Some remains of Navy sailors found on USS John McCain, U.S. commander says
SINGAPORE — The commander of the U.S. Pacific Fleet said some remains of Navy sailors were found in a compartment of the USS John McCain on Tuesday, a day after the warship's collision with an oil tanker in Southeast Asian waters left 10 sailors missing.
Adm. Scott Swift also said at a news conference in Singapore that Malaysian officials had found one body, which had yet to be identified.
The focus of the search for the missing sailors shifted Tuesday to the damaged destroyer's flooded compartments. The collision on Monday tore a gaping hole in the McCain's left rear hull and flooded adjacent compartments including crew berths and machinery and communication rooms. Five sailors were injured.
"The divers were able to locate some remains in those sealed compartments during their search today," Swift said, adding that it was "premature to say how many and what the status of recovery of those bodies is."
He said the body found by the Malaysians would have to be identified to "determine whether it's one of the missing sailors or not."
"We will continue the search and rescue operations until the probability of discovering sailors is exhausted," Swift said.
It was the second major collision in two months involving the Pacific-based 7th Fleet, and the Navy has ordered a broad investigation into its performance and readiness. Seven sailors died in June when the USS Fitzgerald and a container ship collided in waters off Japan. There were two lesser-known incidents in the first half of the year. In January, the USS Antietam guided missile cruiser ran aground near Yokosuka base, the home port of the 7th Fleet, and in May another cruiser, the USS Lake Champlain from the Navy's 3rd Fleet, had a minor collision with a South Korean fishing boat.
"While each of these four incidents is unique, they cannot be viewed in isolation," Swift said.
He said the Navy would conduct an investigation "to find out if there is a common cause … and if so, how do we solve that."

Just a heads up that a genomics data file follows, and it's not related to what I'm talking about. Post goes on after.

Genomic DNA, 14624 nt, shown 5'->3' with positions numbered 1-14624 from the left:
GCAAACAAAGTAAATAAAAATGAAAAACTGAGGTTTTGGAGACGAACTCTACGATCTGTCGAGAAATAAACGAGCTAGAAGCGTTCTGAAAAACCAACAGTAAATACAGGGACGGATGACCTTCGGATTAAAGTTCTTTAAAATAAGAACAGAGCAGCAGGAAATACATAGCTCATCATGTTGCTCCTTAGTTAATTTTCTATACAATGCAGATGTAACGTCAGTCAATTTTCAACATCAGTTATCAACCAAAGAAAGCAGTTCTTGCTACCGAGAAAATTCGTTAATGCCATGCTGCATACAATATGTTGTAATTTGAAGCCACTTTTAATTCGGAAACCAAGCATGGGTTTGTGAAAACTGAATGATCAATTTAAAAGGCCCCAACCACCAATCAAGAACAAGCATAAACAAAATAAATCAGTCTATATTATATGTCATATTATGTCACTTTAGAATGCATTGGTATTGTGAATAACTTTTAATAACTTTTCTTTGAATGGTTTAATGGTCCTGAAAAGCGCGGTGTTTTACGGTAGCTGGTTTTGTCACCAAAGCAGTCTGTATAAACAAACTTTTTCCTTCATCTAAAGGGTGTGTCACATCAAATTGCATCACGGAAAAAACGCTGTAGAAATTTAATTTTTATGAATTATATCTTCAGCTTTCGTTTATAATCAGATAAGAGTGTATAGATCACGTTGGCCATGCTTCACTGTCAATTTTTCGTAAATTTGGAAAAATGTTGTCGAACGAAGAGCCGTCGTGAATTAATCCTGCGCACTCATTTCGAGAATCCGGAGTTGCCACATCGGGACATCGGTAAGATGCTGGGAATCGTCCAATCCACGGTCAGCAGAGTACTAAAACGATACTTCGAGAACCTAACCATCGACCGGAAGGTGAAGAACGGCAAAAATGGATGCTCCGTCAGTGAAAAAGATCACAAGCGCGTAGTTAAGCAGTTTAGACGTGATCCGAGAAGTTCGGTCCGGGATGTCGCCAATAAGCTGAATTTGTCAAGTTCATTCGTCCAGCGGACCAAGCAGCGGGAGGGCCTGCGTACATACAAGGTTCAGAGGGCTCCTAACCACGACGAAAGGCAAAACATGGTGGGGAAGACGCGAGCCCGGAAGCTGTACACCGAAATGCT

Earlier Tuesday, the 7th Fleet said the sea search by aircraft and ships from the U.S., Singapore and Malaysian navies would continue east of Singapore where the McCain and the tanker collided at daybreak Monday, but the deployment of divers to search inside the warship, now docked at Singapore's naval base, was a blow to families still hoping for a miracle.
After the Naval destroyer USS John S. McCain collided Monday with an oil tanker east of Singapore, the Navy's top admiral ordered a one-day, worldwide safety review. John Yang talks with retired Cmdr. Bryan McGrath of the Hudson Institute.
Megan Partlow of Ohio, who said her fiance was on board the McCain, told The Associated Press in a Facebook message that they last communicated on Sunday and she was losing hope of seeing him again.
"My last text to him was 'be safe,' which is the same way we end every conversation. I'm just ready for answers," she said. The identities of the missing have not been disclosed but Partlow said her fiance's parents were in touch with the Navy's family assistance center.
Navy Adm. John Richardson, the chief of naval operations, on Monday ordered a pause in 7th Fleet operations for the next few days to allow commanders to get together with leaders, sailors and command officials and identify any immediate steps that need to be taken to ensure safety.
A broader U.S. Navy review will look at the 7th Fleet's performance, including personnel, navigation capabilities, maintenance, equipment, surface warfare training, munitions, certifications and how sailors move through their careers. Richardson said the review will be conducted with the help of the Navy's office of the inspector general, the safety center and private companies that make equipment used by sailors.
The McCain had been heading to Singapore on a routine port visit after conducting a sensitive freedom-of-navigation operation last week by sailing near one of China's man-made islands in the South China Sea.
China, Washington's main rival for influence in the Asia-Pacific, seized on the McCain collision to accuse the Navy of endangering maritime navigation in the region. This year's string of accidents shows the U.S. Navy "is becoming a dangerous obstacle in Asian waters," the official China Daily newspaper said in its online edition.
The McCain and the Alnic MC oil tanker collided about 4.5 nautical miles (8.3 kilometers) from Malaysia's coast at the start of a designated sea lane for ships sailing into the busy Singapore Strait.
There was no immediate explanation for the collision. Singapore, at the southern tip of the Malay Peninsula, is one of the world's busiest ports and a U.S. ally, with its naval base regularly visited by American warships.
The Singapore government said no crew were injured on the Liberian-flagged Alnic, which sustained damage to a compartment at the starboard, or right, side at the front of the ship some 7 meters (23 feet) above its waterline. The ship had a partial load of fuel oil, according to the Greek owner of the tanker, Stealth Maritime Corp. S.A., but no apparent spill.
Several safety violations were recorded for the oil tanker at its last port inspection in July, one fire safety deficiency and two safety-of-navigation problems. The official database for ports in Asia doesn't go into details and the problems apparently were not serious enough for the tanker to be detained.
AP writers Lolita C. Baldor in Muscat, Oman, Stephen Wright in Bangkok, Deb Riechmann in Washington, Christopher Bodeen in Beijing and Ken Moritsugu in Tokyo contributed to this report.